The Washington Post

Reuniting families key priority after quake


Reuniting children with their missing families has become a top priority in the aftermath of last month’s massive earthquake that struck Turkey and Syria, the head of the U.N. children’s agency said Wednesday.

UNICEF Executive Director Catherine Russell said the Feb. 6 quake that rocked southeast Turkey and parts of northern Syria has compounded existing crises in war-torn Syria.

“The first challenge is figuring out if [the] children’s parents are alive in some place, and if they are, trying to reunite them,” she told the Associated Press, speaking at a school in the northern Syrian city of Aleppo.

Since the quake, the school has been turned into a shelter for families who lost their homes.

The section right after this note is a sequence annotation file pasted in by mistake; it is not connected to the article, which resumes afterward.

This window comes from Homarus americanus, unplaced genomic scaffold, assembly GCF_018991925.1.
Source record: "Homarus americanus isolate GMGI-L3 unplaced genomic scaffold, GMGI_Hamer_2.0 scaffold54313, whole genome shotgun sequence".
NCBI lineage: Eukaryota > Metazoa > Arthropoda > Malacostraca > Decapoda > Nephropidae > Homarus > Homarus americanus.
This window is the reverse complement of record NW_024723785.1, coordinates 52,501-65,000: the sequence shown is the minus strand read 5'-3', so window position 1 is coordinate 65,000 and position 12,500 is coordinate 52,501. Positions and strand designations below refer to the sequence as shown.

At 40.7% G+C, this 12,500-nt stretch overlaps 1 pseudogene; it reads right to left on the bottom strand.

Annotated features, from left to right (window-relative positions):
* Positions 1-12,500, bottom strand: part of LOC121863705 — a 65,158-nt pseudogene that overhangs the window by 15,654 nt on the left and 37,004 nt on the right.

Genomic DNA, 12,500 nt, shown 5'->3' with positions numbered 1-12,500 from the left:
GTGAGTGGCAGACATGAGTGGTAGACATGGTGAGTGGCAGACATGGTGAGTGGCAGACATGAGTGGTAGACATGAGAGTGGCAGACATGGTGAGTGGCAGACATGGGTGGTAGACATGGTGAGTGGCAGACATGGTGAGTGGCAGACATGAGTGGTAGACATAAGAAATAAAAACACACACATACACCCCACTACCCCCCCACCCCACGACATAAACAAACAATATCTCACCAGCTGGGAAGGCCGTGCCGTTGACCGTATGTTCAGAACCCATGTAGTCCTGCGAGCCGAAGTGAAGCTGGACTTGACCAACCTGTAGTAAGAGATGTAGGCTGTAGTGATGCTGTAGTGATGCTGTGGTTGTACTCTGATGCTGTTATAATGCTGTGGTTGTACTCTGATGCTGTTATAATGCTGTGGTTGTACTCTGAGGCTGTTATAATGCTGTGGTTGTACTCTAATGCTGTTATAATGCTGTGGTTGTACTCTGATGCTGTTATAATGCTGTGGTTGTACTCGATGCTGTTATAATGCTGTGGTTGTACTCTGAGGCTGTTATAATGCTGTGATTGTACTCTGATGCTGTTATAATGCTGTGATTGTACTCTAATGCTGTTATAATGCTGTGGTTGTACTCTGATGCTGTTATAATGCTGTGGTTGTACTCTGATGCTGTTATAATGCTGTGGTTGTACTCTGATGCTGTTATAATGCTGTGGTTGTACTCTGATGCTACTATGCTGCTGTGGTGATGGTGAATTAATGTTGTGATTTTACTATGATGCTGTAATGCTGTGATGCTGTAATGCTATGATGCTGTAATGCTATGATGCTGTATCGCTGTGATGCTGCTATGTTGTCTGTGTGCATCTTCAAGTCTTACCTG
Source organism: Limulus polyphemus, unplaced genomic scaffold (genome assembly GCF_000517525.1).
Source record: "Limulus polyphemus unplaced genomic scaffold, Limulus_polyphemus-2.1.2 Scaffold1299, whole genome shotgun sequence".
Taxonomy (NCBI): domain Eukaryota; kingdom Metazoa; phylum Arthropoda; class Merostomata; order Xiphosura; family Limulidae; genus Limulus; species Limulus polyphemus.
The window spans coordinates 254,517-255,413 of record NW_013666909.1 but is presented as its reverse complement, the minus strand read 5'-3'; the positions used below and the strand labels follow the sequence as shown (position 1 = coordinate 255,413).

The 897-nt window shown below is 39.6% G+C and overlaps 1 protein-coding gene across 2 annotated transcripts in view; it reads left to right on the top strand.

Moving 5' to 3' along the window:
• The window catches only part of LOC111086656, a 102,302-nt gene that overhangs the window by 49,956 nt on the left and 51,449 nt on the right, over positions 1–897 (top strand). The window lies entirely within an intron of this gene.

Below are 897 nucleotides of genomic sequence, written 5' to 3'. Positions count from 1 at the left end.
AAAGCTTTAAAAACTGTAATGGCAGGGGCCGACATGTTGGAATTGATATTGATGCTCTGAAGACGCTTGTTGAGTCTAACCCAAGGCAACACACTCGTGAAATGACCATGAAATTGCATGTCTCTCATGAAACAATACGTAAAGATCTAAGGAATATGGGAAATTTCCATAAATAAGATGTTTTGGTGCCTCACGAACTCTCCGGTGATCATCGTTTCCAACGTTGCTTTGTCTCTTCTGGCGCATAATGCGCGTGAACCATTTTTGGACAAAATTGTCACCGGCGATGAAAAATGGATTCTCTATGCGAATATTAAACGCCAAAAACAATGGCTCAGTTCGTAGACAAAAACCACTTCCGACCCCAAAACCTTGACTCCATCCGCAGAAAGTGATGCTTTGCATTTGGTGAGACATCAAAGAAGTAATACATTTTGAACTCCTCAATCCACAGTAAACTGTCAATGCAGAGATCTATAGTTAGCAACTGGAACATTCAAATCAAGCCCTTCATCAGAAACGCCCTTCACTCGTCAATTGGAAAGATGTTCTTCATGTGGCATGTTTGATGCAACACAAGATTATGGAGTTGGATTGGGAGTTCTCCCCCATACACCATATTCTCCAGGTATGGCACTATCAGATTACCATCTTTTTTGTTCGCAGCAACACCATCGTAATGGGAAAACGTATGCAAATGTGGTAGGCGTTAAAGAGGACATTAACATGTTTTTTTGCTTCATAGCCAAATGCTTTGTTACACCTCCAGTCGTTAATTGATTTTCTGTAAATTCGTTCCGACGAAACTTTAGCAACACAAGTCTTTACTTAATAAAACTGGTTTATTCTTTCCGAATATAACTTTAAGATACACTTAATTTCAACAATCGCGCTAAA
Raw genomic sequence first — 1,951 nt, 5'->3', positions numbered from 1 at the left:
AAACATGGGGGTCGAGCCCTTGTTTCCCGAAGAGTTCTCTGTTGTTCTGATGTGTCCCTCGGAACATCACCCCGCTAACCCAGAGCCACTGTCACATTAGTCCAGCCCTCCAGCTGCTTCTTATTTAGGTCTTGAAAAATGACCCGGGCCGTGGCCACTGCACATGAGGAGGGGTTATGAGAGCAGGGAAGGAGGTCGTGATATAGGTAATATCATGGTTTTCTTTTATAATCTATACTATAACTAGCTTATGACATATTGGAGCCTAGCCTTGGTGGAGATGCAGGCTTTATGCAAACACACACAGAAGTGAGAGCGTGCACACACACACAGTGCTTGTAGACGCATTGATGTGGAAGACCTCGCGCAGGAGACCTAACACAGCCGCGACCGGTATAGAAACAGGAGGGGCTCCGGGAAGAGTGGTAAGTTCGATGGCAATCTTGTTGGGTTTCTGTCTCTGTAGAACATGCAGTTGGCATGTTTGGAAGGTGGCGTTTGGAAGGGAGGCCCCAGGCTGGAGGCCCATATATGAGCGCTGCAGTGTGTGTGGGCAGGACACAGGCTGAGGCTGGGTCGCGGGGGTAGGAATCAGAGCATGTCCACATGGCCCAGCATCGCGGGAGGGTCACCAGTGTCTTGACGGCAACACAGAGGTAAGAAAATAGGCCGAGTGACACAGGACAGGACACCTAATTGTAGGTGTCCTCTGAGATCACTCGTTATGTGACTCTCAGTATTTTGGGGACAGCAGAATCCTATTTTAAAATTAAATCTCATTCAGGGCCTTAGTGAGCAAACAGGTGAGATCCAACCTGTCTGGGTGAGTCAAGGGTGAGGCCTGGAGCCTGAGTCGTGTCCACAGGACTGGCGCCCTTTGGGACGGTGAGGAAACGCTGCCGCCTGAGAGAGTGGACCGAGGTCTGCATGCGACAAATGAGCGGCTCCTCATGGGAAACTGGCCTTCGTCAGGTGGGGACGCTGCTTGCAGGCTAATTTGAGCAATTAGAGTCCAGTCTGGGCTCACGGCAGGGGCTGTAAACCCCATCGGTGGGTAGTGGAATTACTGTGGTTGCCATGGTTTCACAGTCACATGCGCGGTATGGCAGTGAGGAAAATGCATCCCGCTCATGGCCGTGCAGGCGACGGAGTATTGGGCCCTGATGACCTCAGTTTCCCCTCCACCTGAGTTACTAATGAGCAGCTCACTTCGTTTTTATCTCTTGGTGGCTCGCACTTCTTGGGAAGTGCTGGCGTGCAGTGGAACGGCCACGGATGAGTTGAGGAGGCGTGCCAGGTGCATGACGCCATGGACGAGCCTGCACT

In Turkey, Derya Yanik, the minister for family affairs, said Wednesday that more than 1,800 “unaccompan­ied children” have been reunited with their families since the quake. Efforts were underway to identify 83 other children and reunite them with family members, Yanik said.

Some of the children who have not been identified were still in intensive care in hospitals in Turkey, she added, and more than 350,000 families had applied to foster children orphaned by the quake.

The Turkey-syria earthquake killed at least 50,000 people and injured many more, according to the United Nations. Tens of thousands are missing, and hundreds of thousands are homeless.

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